by Jake Moeller.
Is the fund research and selection industry–as many of the commentariat would have you believe–in a state of existential crisis? The beam of light that initially illuminated the U.K. financial services value-chain under RDR reforms has focused more intensely, with recent high-profile regulatory initiatives, on the role of fund selectors.
I contend that the future of fund selection is assured and as important as ever. Far from being threatened by robo-advice, passive funds, or regulatory scrutiny, fund selectors today are well placed to secure themselves as valued “cleaners” of the increasingly dynamic Augean fund stable.
A buoyant funds industry is supportive
We should consider the funds industry more widely. Far from being in a state of atrophy, the pan-European funds market is in robust health. Thomson Reuters Lipper Q2 data reveal that assets under management in Europe stood at €10 trillion at the end of June 2017.
Exhibit 1. AUM growth of Pan-European Funds Market by Product Type (€ Million)
The U.K. alone had over a tenth of those assets. Pan-European fund inflows over the year-to-date period totalled €363 billion. There were some 12,000 cross-border funds a U.K. investor could potentially access. Who wouldn’t need help sorting out the wheat from all that chaff?
Who will police “closet trackers” and other scandals?
I do not share the somewhat sceptical views of many active fund critics. Despite what many see as a relapse to old ways in the form of “closet tracking,” I believe most fund manager groups genuinely hold their clients’ best interests at heart. Furthermore, which fund managers really believe they can pull the wool over the eyes of any halfway decent fund selector on active share and tracking error?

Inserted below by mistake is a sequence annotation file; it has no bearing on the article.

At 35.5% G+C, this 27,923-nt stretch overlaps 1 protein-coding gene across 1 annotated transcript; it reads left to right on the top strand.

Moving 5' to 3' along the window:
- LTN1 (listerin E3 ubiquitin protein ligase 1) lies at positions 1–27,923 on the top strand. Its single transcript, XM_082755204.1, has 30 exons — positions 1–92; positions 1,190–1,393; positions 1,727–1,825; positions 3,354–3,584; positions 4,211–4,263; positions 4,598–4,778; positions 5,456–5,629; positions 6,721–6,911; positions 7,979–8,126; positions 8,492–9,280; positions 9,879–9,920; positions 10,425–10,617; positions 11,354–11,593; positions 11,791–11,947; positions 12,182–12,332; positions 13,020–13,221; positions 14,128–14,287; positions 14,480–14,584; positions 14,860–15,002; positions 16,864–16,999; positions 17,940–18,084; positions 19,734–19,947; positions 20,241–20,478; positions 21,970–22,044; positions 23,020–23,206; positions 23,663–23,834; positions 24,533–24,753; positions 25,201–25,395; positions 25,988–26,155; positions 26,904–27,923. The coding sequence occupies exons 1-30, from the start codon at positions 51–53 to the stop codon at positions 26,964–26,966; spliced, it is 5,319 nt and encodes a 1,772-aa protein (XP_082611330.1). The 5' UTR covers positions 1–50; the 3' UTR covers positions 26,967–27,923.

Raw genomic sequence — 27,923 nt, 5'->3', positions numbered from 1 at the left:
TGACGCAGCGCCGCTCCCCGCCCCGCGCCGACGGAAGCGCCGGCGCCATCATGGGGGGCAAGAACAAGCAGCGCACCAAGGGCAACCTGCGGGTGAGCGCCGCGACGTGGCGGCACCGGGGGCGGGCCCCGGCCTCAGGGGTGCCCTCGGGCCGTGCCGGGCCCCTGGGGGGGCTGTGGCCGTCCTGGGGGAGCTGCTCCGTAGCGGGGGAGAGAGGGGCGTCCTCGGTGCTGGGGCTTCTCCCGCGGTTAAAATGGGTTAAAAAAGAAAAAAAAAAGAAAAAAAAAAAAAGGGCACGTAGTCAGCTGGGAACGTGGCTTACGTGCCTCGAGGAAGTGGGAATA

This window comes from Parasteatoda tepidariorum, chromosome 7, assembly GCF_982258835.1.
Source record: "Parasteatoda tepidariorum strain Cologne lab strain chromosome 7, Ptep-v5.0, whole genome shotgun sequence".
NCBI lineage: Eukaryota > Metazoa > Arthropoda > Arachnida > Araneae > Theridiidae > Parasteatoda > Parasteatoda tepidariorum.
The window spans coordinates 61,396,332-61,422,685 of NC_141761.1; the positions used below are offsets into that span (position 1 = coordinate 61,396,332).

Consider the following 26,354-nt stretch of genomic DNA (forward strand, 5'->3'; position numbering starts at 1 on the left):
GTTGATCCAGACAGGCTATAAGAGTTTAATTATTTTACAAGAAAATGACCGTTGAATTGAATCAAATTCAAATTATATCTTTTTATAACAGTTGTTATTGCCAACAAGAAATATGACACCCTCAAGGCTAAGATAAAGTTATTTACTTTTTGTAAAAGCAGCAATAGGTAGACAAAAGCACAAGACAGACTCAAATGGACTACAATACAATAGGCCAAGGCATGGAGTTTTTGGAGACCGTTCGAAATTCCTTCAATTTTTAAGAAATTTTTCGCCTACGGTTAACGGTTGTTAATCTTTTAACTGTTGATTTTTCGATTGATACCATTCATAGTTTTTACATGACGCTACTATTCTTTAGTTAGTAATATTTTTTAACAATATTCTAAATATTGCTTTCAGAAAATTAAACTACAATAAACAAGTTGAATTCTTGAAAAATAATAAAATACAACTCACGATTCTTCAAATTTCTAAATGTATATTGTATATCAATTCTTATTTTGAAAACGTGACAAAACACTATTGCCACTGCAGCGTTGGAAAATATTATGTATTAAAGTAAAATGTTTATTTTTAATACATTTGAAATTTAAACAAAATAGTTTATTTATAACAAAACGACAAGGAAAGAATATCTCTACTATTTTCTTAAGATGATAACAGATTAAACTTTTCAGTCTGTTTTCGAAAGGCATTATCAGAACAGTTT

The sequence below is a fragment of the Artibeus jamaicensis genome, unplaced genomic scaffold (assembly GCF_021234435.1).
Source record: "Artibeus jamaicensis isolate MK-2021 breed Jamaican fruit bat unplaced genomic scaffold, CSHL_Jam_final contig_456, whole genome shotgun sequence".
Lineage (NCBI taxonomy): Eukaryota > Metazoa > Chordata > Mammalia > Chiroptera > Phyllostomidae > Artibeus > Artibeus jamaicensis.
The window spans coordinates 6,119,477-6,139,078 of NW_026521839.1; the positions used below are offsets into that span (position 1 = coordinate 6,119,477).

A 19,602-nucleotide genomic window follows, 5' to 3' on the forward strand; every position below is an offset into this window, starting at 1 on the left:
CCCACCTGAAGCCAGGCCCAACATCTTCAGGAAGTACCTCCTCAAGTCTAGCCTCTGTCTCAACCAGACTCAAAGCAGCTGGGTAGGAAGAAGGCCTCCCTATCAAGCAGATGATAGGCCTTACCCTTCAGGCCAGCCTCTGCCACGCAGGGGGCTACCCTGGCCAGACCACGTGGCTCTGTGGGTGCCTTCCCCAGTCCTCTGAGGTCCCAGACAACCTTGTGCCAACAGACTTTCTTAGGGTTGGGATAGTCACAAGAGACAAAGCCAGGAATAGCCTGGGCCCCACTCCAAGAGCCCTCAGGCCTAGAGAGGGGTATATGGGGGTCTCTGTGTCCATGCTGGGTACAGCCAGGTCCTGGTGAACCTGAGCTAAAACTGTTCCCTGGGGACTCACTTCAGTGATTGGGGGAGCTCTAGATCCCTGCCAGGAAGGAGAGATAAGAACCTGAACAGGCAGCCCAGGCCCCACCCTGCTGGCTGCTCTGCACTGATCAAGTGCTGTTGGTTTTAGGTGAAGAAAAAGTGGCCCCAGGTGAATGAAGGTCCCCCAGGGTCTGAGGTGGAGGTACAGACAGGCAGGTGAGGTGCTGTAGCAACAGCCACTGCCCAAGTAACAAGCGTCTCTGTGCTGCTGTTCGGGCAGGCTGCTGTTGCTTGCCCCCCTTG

The rise of passives equals opportunity, not threat.
The rise of passive funds and ETFs is also seen by most fund researchers as an opportunity rather than a threat. Assets held by the European ETF industry stood at €578 billion at the end of June 2017, up 12% from the end of 2016.
Exhibit 2. Pan-European Estimated Net Flows by Product Category (€ Million)
Far from being a set-and-forget investment, there is much to consider in regard to ETFs. Scalability, securities lending policies, tracking error, cost and in an increasingly saturated market, corporate takeovers, are all complex moving parts of an investment many mistakenly see as simple and transparent.
The response of fund selectors is proactive
At the recent annual Lipper European Fund Selectors’ Forum in London, I was pleased to witness the response of some of the industry’s most high-profile fund selectors to current challenges: Technology is not disruptive; it allows more time for deeper qualitative research. Regulation is welcome and, to the extent that fund selection isn’t a homogeneous industry, poses more difficulty for regulators themselves. An increasing passive market requires the attention of fund selectors to reveal its particular vagaries. Fund selectors are now prepared to provide evidence of the value they add to their unique client bases.
For end investors, the critical layer of additional due-diligence fund selectors provide should be apparent. However, just as a repentant gambler who never quite shakes off the ignominy of past misdeeds, the mutual funds industry too is a major beneficiary of their ongoing vigilance.
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